Super Mario 64 was, without doubt, one of the biggest game changers of the industry. Nintendo were able to take their 2D platforming hero Mario and expertly transfer him into a 3D environment. While it may not have technically been the first ever 3D game, it's very much considered to be just because of how it seemed to get everything right. To this day, it's still regarded as one of the best videogames ever made and, due to its 2004 DS remake, was a killer app for two different systems.
Said remake is now finally coming to the Wii U Virtual Console in North America; about seven months after everyone else got it, so to mark the occasion, here's a few fun facts about both the original and remake that you may not have known.
While the game may have originally released on the N64, Nintendo's big, fancy new console at the time, it actually didn't use the new processing power to its fullest. In fact, Super Mario 64 only ran in 32-bits. This was actually common for a lot of other N64 games at the time, since 32-bit code executes faster and requires less storage space.
For those of you not familiar with the game, before the final battle with Bowser, you need to collect a certain number of Power Stars. If you don't have enough, the staircase leading to him will go on forever. What's interesting, though, is the music that plays whilst Mario attempts to climb it. Notice anything weird about it?
It's what's called a Shepard tone - a sequence of notes which create the illusion that they are infinitely ascending in tone when it's actually just looping. Much like the stairs, the music tricks you into thinking it's rising to something. Give it a listen if you want to risk going stir crazy.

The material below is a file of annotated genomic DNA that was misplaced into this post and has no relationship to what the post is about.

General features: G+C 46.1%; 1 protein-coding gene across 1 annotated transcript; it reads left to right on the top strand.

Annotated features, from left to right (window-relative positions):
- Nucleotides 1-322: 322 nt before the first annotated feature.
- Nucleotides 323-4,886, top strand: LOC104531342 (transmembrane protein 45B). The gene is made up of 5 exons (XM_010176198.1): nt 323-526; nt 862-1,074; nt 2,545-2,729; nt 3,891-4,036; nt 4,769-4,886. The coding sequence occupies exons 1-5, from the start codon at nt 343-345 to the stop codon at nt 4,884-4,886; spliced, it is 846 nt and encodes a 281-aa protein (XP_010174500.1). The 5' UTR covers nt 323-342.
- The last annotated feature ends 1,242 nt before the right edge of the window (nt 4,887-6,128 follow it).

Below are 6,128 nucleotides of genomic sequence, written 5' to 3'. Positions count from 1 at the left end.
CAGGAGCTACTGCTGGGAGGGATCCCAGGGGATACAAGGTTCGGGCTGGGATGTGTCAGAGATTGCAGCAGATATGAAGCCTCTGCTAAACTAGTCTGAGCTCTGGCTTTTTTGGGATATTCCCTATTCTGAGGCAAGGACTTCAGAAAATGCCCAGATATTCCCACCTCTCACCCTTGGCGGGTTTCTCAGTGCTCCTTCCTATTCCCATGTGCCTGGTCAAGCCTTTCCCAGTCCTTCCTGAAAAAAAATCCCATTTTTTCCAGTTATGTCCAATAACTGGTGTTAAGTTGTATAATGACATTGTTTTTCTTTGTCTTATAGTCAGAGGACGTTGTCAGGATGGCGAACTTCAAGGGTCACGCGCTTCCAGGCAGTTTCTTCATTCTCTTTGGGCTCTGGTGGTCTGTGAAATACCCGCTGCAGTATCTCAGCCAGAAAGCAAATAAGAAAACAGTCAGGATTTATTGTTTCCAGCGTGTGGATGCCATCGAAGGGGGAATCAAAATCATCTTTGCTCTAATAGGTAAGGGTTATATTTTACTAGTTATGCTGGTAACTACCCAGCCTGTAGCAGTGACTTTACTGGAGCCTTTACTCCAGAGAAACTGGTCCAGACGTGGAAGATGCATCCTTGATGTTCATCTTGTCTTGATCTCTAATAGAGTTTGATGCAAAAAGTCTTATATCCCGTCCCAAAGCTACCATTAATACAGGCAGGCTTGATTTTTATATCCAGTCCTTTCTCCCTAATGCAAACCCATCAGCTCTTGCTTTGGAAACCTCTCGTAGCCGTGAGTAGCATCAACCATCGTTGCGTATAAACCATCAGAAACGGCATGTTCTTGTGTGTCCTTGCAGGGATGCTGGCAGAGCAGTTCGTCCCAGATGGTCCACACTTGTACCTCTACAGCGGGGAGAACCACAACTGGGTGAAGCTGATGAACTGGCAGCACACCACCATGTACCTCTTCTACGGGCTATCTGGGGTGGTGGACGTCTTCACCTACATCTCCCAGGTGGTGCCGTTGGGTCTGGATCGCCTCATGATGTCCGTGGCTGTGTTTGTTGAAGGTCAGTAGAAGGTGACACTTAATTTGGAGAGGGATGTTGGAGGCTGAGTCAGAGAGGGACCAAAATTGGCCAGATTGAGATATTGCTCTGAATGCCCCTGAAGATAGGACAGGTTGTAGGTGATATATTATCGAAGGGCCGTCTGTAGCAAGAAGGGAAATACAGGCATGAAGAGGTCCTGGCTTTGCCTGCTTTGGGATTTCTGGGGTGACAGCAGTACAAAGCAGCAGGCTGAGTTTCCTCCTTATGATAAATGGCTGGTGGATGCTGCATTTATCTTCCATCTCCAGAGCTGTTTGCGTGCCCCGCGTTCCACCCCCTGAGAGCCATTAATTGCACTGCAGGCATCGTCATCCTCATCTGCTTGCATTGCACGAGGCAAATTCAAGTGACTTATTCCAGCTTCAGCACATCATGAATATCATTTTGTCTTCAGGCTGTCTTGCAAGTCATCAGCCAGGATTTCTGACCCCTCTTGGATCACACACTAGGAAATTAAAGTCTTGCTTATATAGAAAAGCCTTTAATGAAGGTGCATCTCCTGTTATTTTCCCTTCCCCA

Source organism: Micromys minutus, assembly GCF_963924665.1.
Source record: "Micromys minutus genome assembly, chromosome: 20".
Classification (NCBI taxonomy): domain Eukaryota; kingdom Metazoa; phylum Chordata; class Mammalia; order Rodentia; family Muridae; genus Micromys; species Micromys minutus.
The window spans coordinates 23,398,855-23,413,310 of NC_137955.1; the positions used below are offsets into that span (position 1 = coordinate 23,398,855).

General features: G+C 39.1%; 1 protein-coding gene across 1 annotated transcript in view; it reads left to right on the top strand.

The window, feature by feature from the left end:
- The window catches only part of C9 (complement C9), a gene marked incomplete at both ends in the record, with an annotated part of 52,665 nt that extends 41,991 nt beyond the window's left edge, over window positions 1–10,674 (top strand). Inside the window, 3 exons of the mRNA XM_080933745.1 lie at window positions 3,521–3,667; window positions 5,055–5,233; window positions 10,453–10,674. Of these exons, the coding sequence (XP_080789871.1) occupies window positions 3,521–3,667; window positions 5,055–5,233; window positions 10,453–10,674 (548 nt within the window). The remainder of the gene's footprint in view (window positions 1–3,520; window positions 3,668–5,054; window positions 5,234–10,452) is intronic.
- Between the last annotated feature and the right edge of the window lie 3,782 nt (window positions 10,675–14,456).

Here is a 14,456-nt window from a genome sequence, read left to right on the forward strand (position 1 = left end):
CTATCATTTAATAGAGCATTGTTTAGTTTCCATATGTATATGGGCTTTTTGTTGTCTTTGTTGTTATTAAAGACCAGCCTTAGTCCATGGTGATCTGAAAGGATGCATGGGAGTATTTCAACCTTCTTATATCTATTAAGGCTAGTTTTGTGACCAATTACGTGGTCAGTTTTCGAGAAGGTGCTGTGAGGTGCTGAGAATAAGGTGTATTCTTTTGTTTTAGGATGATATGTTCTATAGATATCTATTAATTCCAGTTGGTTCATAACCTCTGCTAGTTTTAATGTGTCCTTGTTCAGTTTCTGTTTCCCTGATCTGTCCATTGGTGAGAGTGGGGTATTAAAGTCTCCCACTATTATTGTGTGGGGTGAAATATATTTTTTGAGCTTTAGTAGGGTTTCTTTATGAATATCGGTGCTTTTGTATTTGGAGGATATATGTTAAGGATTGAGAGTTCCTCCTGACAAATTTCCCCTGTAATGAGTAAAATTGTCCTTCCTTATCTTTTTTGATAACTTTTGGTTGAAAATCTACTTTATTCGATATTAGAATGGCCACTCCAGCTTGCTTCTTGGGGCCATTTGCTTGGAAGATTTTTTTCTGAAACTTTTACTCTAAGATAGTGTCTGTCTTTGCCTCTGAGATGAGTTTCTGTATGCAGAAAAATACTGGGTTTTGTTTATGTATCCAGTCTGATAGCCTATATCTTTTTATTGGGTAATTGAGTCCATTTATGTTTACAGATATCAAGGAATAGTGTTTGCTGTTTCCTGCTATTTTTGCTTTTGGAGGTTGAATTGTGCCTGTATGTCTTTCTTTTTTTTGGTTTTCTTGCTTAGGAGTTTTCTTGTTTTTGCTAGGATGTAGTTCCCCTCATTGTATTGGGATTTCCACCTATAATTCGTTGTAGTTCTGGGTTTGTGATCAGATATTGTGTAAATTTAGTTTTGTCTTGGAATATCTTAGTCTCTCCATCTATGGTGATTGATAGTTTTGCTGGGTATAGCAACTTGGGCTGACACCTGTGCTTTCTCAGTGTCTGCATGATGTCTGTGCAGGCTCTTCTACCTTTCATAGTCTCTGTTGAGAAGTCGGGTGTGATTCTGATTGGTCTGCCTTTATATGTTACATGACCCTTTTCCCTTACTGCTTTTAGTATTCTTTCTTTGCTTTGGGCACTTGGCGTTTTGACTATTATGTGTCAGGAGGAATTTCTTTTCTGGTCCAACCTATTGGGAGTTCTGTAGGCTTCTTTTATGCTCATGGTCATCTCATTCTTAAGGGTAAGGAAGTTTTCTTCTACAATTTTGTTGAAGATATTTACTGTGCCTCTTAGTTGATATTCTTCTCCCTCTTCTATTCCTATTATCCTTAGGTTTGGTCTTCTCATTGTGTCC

Even though Mario's lean and green brother never appears in the original game, there was an ongoing rumour that Luigi was actually playable. There's a plaque on the statue in the castle courtyard's pond with some fuzzy text that many people believe reads "L is real 2041" or "L is real 2401." It could be meaningless drivel but it became a popular theory that it was a clue to unlocking Luigi.
Of course, it wasn't true but Luigi was supposedly planned to be included (along with a multiplayer function) but, due to hardware limitations, was scrapped early on in development so they could create more elaborate levels This makes Super Mario 64 one of the few mainstream Mario games to not feature Luigi.
While the multiplayer feature was scrapped, Nintendo did plan to incorporate it in a sequel for their 64DD, an disk drive expansion for the N64. It was simply called Super Mario 64 2 and would've included co-op and a playable Luigi, but the project was cancelled and Nintendo decided to focus on creating a new game for the GameCube. The failure of the 64DD itself may have contributed as well.
Speaking of the GameCube, there was an early tech demo in 2000 for it titled Super Mario 128, which showed off 128 Marios running around a circular board. Though it never became a fully fledged Mario game, its physics concepts were used for many other GameCube games; the most notable being Pikmin.